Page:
The King was calm as he faced his guests in the Great Hall; bread may be simple fare, but it was wholesome and nourishing, and did not the Lord's Prayer ask that we be given our daily bread? As he stood for the Archbishop to give the blessing, he heard a noise outside, and there seemed to be a fuss at the doors.

"Some of your people wish to pay their respects to you, your Majesty, and beg leave to enter the hall," said the sergeant of the palace guards; "May I let them in?"

"By all means," spoke the King, "and tell the Kitchen to prepare more bread, they shall not go away unfed."

Nevertheless, the visitors had no need of the King's bread; they came bearing food. And what food they had, baked hams, and roast pigs, sides of beef, and racks of lamb, enough to feed an army. There were side dishes of every kind, soups and cheeses, nuts and berries, yams and roots. The feast that day was talked about for years afterwards, and none could be found to say they had ever been better fed.

"How did you do it?" the King asked his mother later.

"Your people did it," replied the Queen; "you showed your love for them by giving up your feast, and your subjects have showed their love for you in return. You will have to be a very good King now," she added playfully, "You have all their confidence, and you must pay them back in kind."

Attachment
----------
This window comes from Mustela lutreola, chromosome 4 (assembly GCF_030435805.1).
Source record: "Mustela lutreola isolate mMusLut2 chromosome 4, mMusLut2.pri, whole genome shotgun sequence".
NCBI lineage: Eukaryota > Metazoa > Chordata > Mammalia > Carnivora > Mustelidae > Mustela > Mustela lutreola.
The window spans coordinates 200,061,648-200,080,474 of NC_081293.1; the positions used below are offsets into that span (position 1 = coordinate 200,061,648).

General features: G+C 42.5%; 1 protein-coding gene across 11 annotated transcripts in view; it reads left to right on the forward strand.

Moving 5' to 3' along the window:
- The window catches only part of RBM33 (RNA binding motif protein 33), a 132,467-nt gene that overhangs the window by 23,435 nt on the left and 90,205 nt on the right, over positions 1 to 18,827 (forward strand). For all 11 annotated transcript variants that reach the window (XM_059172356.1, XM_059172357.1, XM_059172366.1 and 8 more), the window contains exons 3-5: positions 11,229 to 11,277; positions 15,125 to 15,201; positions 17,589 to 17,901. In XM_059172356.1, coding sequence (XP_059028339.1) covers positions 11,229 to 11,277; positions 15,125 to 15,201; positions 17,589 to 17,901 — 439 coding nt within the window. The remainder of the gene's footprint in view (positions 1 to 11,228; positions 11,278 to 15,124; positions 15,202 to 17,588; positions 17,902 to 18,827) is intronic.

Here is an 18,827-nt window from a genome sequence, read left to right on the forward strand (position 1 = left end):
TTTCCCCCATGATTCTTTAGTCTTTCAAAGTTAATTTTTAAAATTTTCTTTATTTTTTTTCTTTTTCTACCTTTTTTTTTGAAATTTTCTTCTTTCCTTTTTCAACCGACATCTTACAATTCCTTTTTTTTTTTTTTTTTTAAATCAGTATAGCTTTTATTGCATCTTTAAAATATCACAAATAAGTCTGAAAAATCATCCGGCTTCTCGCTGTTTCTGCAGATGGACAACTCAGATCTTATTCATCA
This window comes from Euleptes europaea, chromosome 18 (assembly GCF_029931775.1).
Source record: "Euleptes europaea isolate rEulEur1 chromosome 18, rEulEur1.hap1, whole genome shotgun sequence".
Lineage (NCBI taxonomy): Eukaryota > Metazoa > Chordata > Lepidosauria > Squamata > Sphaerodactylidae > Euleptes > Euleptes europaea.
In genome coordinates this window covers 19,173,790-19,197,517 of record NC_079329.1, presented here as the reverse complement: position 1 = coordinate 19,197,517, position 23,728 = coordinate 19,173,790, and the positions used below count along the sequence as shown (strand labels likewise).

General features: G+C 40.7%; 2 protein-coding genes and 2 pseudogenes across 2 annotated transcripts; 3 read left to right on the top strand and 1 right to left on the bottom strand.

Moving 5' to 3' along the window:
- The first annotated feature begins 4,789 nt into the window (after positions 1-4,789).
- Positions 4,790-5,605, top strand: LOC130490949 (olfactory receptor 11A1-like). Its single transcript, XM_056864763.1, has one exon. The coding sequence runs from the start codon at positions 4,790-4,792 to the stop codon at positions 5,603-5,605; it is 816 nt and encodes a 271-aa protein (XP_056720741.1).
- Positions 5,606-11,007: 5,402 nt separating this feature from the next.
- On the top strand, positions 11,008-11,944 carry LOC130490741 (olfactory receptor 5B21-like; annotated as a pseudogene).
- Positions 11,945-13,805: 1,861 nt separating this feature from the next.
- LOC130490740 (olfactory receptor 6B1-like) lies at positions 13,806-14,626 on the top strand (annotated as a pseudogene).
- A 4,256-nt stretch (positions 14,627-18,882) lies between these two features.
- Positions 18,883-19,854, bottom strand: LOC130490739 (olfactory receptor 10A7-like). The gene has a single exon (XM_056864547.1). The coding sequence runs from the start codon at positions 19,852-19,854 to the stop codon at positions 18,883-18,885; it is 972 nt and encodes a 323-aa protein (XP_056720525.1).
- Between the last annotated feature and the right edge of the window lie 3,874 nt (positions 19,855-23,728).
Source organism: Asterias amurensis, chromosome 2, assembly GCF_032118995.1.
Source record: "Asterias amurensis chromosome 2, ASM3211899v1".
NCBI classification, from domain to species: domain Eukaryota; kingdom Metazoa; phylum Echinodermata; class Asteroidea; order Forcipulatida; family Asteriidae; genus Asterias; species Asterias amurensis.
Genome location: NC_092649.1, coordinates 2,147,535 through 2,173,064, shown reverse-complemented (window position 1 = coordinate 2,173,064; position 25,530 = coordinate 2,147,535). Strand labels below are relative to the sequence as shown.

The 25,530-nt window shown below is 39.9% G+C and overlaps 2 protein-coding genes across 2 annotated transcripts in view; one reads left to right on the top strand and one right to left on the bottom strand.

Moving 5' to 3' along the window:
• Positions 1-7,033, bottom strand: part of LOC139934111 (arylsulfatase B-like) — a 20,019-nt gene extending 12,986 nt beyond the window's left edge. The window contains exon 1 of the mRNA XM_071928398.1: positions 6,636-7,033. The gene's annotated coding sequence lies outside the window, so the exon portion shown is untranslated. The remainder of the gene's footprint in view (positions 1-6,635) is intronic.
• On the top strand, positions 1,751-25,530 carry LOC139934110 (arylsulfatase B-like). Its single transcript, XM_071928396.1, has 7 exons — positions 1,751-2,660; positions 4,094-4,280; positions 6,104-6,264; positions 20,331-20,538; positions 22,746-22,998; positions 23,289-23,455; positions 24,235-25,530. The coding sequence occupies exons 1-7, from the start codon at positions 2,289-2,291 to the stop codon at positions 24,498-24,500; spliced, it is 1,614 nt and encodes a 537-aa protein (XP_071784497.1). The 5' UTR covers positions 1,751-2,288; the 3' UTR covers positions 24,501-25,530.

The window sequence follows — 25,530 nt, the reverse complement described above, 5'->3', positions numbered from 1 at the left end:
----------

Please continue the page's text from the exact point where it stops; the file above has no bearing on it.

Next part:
Those in the hall ate, laughed, danced, and sang until all hours of the night, and it was only when the morning star was in the sky that the last revelers made their way to their rest. All were proud of their King, and the King swore to serve the people God had given him to the best of his abilities.

[". . . and so the coronation feast of King Henry was finally over. Never had there been a feast so fine, and most likely there never will be one like it again." The monk stopped for a moment, and then added; "But this one came mighty close!"

With the laughter of those in the hall as his reward, the old monk slowly got up, bowed to the King, and went off to the Chief cook to thank her, and to see if any extraneous cookies were left for later snacking.]

By
Roger of Belden Abbey
Copyright © 2005, Daniel A. Thompson, Jr.